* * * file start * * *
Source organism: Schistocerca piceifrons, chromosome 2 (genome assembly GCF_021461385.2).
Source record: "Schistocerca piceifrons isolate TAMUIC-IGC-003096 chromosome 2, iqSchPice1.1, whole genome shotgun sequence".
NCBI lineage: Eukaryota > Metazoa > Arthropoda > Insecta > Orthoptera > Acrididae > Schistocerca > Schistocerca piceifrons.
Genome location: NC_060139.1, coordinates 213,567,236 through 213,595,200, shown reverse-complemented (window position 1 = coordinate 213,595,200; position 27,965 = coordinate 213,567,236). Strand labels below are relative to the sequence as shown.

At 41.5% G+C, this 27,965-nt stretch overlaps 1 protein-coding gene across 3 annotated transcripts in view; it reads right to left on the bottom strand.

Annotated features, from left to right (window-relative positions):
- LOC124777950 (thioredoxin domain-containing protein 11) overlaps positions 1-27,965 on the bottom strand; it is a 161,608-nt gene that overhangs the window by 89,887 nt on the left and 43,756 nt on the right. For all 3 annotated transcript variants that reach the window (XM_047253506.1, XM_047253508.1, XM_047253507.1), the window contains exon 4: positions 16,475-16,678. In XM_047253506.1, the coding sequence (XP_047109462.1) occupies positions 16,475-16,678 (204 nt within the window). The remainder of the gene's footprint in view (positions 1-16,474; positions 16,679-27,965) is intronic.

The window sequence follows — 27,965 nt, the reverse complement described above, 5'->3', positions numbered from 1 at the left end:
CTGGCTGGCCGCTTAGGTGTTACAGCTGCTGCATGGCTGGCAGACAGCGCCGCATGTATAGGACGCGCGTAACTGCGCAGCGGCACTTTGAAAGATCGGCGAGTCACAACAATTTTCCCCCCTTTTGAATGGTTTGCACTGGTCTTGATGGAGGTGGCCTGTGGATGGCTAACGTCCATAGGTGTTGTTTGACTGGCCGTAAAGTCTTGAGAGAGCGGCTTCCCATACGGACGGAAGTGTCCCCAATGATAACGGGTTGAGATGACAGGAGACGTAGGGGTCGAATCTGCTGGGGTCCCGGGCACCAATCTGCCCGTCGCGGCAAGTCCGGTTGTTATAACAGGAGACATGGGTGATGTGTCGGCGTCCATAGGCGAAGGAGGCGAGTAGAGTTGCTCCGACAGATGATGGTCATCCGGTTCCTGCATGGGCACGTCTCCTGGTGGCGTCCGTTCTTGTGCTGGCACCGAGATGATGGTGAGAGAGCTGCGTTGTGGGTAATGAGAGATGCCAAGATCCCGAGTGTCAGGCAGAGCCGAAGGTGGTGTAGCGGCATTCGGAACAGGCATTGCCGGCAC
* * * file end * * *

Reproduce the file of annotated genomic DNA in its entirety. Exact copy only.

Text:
Source organism: Schistocerca piceifrons, chromosome 2 (genome assembly GCF_021461385.2).
Source record: "Schistocerca piceifrons isolate TAMUIC-IGC-003096 chromosome 2, iqSchPice1.1, whole genome shotgun sequence".
NCBI lineage: Eukaryota > Metazoa > Arthropoda > Insecta > Orthoptera > Acrididae > Schistocerca > Schistocerca piceifrons.
Genome location: NC_060139.1, coordinates 213,567,236 through 213,595,200, shown reverse-complemented (window position 1 = coordinate 213,595,200; position 27,965 = coordinate 213,567,236). Strand labels below are relative to the sequence as shown.

At 41.5% G+C, this 27,965-nt stretch overlaps 1 protein-coding gene across 3 annotated transcripts in view; it reads right to left on the bottom strand.

Annotated features, from left to right (window-relative positions):
- LOC124777950 (thioredoxin domain-containing protein 11) overlaps positions 1-27,965 on the bottom strand; it is a 161,608-nt gene that overhangs the window by 89,887 nt on the left and 43,756 nt on the right. For all 3 annotated transcript variants that reach the window (XM_047253506.1, XM_047253508.1, XM_047253507.1), the window contains exon 4: positions 16,475-16,678. In XM_047253506.1, the coding sequence (XP_047109462.1) occupies positions 16,475-16,678 (204 nt within the window). The remainder of the gene's footprint in view (positions 1-16,474; positions 16,679-27,965) is intronic.

The window sequence follows — 27,965 nt, the reverse complement described above, 5'->3', positions numbered from 1 at the left end:
CTGGCTGGCCGCTTAGGTGTTACAGCTGCTGCATGGCTGGCAGACAGCGCCGCATGTATAGGACGCGCGTAACTGCGCAGCGGCACTTTGAAAGATCGGCGAGTCACAACAATTTTCCCCCCTTTTGAATGGTTTGCACTGGTCTTGATGGAGGTGGCCTGTGGATGGCTAACGTCCATAGGTGTTGTTTGACTGGCCGTAAAGTCTTGAGAGAGCGGCTTCCCATACGGACGGAAGTGTCCCCAATGATAACGGGTTGAGATGACAGGAGACGTAGGGGTCGAATCTGCTGGGGTCCCGGGCACCAATCTGCCCGTCGCGGCAAGTCCGGTTGTTATAACAGGAGACATGGGTGATGTGTCGGCGTCCATAGGCGAAGGAGGCGAGTAGAGTTGCTCCGACAGATGATGGTCATCCGGTTCCTGCATGGGCACGTCTCCTGGTGGCGTCCGTTCTTGTGCTGGCACCGAGATGATGGTGAGAGAGCTGCGTTGTGGGTAATGAGAGATGCCAAGATCCCGAGTGTCAGGCAGAGCCGAAGGTGGTGTAGCGGCATTCGGAACAGGCATTGCCGGCAC